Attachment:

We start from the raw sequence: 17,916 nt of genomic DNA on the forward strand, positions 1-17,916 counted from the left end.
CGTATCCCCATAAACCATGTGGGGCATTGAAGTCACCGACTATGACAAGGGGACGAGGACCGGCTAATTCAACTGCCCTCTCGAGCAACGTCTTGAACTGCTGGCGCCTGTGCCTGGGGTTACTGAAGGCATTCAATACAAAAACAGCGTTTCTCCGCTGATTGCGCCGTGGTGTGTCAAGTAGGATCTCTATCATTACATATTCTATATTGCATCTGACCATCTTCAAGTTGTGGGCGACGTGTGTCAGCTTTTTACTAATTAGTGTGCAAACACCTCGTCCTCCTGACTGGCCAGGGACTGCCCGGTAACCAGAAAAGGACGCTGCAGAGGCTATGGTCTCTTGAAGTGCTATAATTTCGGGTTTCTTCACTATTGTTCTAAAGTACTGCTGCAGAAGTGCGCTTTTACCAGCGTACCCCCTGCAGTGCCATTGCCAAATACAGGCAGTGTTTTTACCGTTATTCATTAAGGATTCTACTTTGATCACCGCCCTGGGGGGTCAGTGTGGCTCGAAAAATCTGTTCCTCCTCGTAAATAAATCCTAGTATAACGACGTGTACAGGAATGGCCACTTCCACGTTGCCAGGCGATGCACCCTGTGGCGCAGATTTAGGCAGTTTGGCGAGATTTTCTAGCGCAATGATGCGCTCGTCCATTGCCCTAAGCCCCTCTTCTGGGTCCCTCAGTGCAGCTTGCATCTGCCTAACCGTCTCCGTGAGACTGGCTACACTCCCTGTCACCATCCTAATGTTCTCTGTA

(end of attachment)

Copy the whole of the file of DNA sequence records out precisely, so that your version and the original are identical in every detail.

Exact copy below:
We start from the raw sequence: 17,916 nt of genomic DNA on the forward strand, positions 1-17,916 counted from the left end.
CGTATCCCCATAAACCATGTGGGGCATTGAAGTCACCGACTATGACAAGGGGACGAGGACCGGCTAATTCAACTGCCCTCTCGAGCAACGTCTTGAACTGCTGGCGCCTGTGCCTGGGGTTACTGAAGGCATTCAATACAAAAACAGCGTTTCTCCGCTGATTGCGCCGTGGTGTGTCAAGTAGGATCTCTATCATTACATATTCTATATTGCATCTGACCATCTTCAAGTTGTGGGCGACGTGTGTCAGCTTTTTACTAATTAGTGTGCAAACACCTCGTCCTCCTGACTGGCCAGGGACTGCCCGGTAACCAGAAAAGGACGCTGCAGAGGCTATGGTCTCTTGAAGTGCTATAATTTCGGGTTTCTTCACTATTGTTCTAAAGTACTGCTGCAGAAGTGCGCTTTTACCAGCGTACCCCCTGCAGTGCCATTGCCAAATACAGGCAGTGTTTTTACCGTTATTCATTAAGGATTCTACTTTGATCACCGCCCTGGGGGGTCAGTGTGGCTCGAAAAATCTGTTCCTCCTCGTAAATAAATCCTAGTATAACGACGTGTACAGGAATGGCCACTTCCACGTTGCCAGGCGATGCACCCTGTGGCGCAGATTTAGGCAGTTTGGCGAGATTTTCTAGCGCAATGATGCGCTCGTCCATTGCCCTAAGCCCCTCTTCTGGGTCCCTCAGTGCAGCTTGCATCTGCCTAACCGTCTCCGTGAGACTGGCTACACTCCCTGTCACCATCCTAATGTTCTCTGTA